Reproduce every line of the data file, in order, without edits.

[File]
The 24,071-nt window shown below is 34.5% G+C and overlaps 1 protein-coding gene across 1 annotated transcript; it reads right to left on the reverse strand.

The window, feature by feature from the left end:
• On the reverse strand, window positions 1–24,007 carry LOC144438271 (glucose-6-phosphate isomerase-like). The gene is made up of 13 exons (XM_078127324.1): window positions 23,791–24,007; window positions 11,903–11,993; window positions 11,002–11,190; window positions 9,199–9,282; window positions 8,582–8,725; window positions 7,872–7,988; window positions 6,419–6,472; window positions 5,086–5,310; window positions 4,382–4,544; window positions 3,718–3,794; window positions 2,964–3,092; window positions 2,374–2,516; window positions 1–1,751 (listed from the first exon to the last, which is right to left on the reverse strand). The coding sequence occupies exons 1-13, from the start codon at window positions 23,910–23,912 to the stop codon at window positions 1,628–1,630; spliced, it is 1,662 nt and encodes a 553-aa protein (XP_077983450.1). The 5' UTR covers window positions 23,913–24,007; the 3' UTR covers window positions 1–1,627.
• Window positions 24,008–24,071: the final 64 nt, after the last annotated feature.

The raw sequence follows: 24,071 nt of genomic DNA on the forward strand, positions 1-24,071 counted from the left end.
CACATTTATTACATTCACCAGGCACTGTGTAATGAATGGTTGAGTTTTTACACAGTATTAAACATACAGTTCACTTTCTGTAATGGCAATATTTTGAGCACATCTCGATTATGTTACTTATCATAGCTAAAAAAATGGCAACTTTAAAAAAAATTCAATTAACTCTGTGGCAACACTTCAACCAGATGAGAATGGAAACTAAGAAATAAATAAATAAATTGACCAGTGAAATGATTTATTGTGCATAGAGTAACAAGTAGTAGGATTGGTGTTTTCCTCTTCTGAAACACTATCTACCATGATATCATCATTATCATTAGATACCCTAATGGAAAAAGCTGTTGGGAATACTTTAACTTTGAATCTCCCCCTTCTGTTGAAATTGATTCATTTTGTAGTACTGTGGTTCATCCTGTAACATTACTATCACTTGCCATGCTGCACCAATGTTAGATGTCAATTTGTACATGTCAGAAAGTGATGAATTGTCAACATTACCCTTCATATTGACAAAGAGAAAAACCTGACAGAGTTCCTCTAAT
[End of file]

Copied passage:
The 24,071-nt window shown below is 34.5% G+C and overlaps 1 protein-coding gene across 1 annotated transcript; it reads right to left on the reverse strand.

The window, feature by feature from the left end:
• On the reverse strand, window positions 1–24,007 carry LOC144438271 (glucose-6-phosphate isomerase-like). The gene is made up of 13 exons (XM_078127324.1): window positions 23,791–24,007; window positions 11,903–11,993; window positions 11,002–11,190; window positions 9,199–9,282; window positions 8,582–8,725; window positions 7,872–7,988; window positions 6,419–6,472; window positions 5,086–5,310; window positions 4,382–4,544; window positions 3,718–3,794; window positions 2,964–3,092; window positions 2,374–2,516; window positions 1–1,751 (listed from the first exon to the last, which is right to left on the reverse strand). The coding sequence occupies exons 1-13, from the start codon at window positions 23,910–23,912 to the stop codon at window positions 1,628–1,630; spliced, it is 1,662 nt and encodes a 553-aa protein (XP_077983450.1). The 5' UTR covers window positions 23,913–24,007; the 3' UTR covers window positions 1–1,627.
• Window positions 24,008–24,071: the final 64 nt, after the last annotated feature.

The raw sequence follows: 24,071 nt of genomic DNA on the forward strand, positions 1-24,071 counted from the left end.
CACATTTATTACATTCACCAGGCACTGTGTAATGAATGGTTGAGTTTTTACACAGTATTAAACATACAGTTCACTTTCTGTAATGGCAATATTTTGAGCACATCTCGATTATGTTACTTATCATAGCTAAAAAAATGGCAACTTTAAAAAAAATTCAATTAACTCTGTGGCAACACTTCAACCAGATGAGAATGGAAACTAAGAAATAAATAAATAAATTGACCAGTGAAATGATTTATTGTGCATAGAGTAACAAGTAGTAGGATTGGTGTTTTCCTCTTCTGAAACACTATCTACCATGATATCATCATTATCATTAGATACCCTAATGGAAAAAGCTGTTGGGAATACTTTAACTTTGAATCTCCCCCTTCTGTTGAAATTGATTCATTTTGTAGTACTGTGGTTCATCCTGTAACATTACTATCACTTGCCATGCTGCACCAATGTTAGATGTCAATTTGTACATGTCAGAAAGTGATGAATTGTCAACATTACCCTTCATATTGACAAAGAGAAAAACCTGACAGAGTTCCTCTAAT